What SJP must learn from Biafra activists

This guest blog is written by GW student Scott LaRochelle.

While humanitarian problems often require political solutions, politics often cause self-inflicted wounds to humanitarian causes, specifically those of student activists. Student activists shapes the narratives of the issues they take up, so much so that student protests such as the Kent State Massacre and Tienimen Square became pivotal moments in the war in Vietnam and the Chinese struggle for human rights. In the classroom, students are exposed to topics and schools of thought that receive little attention outside of academia, topics such as Biafra and the Nigerian Civil War. Combine this with the organizational infrastructure of a college campus, and the formation of student activist groups becomes a foregone conclusion. In the 1960s and 1970s, Vietnam, civil rights, and Biafra inspired students to mobilize and descent in the pursuit of justice. Today, students take to the streets and social media to fight for LGBTQ rights, environmentalism, and Palestine. Students protests have demonstrated the capacity to affect change, and therefore must be taken seriously.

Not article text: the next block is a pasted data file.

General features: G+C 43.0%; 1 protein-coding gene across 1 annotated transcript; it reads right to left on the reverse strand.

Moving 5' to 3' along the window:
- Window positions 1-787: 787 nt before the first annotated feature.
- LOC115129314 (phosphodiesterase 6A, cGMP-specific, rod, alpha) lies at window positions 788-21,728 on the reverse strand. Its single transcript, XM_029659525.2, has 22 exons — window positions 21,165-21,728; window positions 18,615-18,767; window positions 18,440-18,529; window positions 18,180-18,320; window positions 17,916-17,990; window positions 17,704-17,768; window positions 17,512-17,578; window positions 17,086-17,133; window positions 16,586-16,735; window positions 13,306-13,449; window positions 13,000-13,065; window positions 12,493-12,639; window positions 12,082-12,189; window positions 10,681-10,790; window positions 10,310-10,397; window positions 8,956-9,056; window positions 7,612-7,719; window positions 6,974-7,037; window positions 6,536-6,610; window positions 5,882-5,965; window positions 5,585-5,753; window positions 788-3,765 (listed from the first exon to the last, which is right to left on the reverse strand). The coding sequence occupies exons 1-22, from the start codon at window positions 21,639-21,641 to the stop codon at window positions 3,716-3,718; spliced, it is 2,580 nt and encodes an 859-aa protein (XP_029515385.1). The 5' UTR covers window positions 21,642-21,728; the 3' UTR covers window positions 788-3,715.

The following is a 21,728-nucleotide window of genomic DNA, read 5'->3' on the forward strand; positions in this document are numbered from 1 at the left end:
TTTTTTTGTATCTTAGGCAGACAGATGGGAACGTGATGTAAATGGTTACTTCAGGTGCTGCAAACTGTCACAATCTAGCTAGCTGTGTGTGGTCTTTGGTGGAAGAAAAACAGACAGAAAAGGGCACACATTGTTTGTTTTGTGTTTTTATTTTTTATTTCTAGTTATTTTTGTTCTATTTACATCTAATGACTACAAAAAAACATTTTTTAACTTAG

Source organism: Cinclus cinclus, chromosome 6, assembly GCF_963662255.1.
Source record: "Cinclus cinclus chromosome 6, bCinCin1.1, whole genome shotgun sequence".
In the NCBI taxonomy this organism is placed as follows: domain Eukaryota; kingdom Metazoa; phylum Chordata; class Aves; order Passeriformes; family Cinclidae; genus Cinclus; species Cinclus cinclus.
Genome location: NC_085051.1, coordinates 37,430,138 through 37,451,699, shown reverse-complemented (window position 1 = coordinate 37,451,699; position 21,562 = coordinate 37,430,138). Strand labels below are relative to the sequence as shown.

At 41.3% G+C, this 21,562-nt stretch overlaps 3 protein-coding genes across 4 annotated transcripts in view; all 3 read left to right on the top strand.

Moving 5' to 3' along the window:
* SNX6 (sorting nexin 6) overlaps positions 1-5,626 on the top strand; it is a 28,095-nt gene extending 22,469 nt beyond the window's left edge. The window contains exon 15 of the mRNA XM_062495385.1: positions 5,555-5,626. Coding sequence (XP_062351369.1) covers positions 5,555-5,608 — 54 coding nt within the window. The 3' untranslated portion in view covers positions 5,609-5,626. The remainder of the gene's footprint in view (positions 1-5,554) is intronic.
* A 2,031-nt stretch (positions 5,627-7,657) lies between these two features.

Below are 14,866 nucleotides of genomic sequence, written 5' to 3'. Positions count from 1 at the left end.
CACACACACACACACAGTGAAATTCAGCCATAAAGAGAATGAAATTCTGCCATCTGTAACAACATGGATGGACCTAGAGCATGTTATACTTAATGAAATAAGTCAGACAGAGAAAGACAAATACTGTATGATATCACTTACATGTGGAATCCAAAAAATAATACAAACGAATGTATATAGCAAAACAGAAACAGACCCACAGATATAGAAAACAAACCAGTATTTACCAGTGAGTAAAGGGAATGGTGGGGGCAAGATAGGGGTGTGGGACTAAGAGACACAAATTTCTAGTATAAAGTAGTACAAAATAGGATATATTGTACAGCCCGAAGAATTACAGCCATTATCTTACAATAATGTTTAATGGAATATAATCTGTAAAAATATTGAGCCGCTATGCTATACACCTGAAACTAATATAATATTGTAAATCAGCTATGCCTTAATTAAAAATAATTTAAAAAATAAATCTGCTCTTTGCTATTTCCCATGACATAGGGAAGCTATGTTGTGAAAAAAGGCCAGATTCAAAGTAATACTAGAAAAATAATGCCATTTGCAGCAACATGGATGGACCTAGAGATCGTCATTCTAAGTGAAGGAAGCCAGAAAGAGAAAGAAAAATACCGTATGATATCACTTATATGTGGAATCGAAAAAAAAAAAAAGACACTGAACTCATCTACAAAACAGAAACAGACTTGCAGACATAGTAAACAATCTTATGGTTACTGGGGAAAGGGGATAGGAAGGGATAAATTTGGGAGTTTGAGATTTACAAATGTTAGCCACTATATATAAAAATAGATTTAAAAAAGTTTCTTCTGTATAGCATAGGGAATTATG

Impassioned by the starvation, suffering, and slaughter occurring in Biafra at the hands of the Nigerian military in the 1967-70 Nigeria-Biafra war, college students and Peace Corps volunteers came together to raise awareness for the plight of Biafra, forming American Committee to Keep Biafra Alive. Today, college students across the country protest the Israeli occupation of Palestine, calling for University divestment as a means to pressure Israel towards a favorable resolution to the conflict. The American Committee to Keep Biafra Alive (ACKBA) struggled, in part due to shifts in its own rhetoric and political views that ultimately alienated the institutions they sought to convince, along with some of their own members. Today, Students for Justice in Palestine (SJP) is the single largest student-activist group advocating for Palestine’s political rights. However, the rhetoric and politics people associate with the SJP movement threatens to undermine the group’s larger efforts, dooming them to the same fate of ACKBA.